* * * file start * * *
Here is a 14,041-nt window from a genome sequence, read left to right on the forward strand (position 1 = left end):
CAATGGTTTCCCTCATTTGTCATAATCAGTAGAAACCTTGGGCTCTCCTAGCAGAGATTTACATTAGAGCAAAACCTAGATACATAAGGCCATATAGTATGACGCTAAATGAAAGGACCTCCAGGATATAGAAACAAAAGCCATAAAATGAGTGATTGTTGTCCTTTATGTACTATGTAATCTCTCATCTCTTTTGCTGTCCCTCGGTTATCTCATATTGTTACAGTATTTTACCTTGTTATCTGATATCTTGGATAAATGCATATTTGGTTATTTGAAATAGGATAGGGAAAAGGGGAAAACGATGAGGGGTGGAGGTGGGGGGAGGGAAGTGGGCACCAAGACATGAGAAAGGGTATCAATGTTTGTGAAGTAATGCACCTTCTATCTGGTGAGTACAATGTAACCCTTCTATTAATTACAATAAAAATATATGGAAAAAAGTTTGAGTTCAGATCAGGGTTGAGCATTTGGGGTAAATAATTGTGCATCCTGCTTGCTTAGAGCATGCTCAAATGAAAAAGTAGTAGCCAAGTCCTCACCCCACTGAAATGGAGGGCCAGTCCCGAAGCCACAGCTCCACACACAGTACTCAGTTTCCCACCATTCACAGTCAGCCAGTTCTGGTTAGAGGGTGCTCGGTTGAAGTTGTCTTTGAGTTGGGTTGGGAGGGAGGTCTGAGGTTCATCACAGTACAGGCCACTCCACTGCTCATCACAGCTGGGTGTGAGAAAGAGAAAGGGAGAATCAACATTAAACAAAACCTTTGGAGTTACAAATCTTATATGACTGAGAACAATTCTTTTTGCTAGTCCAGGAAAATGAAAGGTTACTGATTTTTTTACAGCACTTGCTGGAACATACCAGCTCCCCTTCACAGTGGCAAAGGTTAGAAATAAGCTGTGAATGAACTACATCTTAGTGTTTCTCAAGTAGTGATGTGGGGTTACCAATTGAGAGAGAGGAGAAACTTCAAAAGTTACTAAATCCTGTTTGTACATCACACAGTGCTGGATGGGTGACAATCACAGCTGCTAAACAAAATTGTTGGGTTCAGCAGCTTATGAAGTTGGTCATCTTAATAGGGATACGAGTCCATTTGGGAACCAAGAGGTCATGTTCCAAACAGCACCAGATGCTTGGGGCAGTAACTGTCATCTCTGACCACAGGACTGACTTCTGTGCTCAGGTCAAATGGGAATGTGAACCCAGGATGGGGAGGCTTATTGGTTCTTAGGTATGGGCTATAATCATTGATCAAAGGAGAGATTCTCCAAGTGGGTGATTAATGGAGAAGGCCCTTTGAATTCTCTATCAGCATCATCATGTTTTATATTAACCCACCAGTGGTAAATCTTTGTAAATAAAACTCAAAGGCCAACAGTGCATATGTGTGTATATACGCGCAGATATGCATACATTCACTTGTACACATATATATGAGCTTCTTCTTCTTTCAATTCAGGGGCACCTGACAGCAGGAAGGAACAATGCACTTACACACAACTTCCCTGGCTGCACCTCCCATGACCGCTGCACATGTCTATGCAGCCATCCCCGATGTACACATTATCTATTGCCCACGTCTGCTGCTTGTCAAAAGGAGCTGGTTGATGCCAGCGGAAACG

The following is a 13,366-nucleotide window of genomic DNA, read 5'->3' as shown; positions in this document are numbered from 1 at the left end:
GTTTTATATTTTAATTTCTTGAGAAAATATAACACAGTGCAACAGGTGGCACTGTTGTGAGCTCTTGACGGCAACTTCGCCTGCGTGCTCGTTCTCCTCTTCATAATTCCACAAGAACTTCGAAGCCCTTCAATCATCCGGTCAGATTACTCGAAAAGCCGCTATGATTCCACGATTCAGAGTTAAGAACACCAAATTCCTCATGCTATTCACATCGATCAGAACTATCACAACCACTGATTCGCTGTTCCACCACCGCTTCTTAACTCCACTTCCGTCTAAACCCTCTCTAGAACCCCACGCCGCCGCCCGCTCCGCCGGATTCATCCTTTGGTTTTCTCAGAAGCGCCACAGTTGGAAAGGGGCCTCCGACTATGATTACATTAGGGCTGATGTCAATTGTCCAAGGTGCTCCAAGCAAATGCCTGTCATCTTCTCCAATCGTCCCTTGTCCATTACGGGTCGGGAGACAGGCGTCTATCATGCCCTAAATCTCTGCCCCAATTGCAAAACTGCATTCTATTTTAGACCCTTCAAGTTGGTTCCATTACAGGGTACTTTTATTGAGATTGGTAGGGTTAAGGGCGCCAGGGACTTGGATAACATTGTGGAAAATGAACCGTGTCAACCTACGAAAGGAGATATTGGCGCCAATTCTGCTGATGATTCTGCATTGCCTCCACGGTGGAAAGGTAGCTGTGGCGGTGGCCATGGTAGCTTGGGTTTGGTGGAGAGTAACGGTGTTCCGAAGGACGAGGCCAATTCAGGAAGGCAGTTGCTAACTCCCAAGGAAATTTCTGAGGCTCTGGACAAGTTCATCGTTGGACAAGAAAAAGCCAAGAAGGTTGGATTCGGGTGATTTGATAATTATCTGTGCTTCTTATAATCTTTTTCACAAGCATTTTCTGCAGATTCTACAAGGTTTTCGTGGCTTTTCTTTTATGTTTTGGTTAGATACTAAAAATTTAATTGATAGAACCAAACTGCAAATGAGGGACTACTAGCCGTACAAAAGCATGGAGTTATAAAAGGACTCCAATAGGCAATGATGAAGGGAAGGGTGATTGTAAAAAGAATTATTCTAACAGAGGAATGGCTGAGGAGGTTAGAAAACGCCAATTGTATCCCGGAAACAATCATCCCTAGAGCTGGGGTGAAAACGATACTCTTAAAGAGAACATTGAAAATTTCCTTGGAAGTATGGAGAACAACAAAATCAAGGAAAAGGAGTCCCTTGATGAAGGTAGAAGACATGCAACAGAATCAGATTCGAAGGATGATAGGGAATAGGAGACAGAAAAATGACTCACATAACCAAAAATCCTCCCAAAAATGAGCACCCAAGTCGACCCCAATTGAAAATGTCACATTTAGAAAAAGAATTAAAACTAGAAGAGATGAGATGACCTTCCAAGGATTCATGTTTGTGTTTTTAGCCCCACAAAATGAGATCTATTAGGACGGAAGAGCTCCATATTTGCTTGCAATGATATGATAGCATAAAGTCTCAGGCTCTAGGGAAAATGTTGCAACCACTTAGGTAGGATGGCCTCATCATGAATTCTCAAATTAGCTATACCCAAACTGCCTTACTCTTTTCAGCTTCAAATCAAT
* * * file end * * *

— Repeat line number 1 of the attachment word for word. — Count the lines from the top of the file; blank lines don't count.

Here is a 14,041-nt window from a genome sequence, read left to right on the forward strand (position 1 = left end):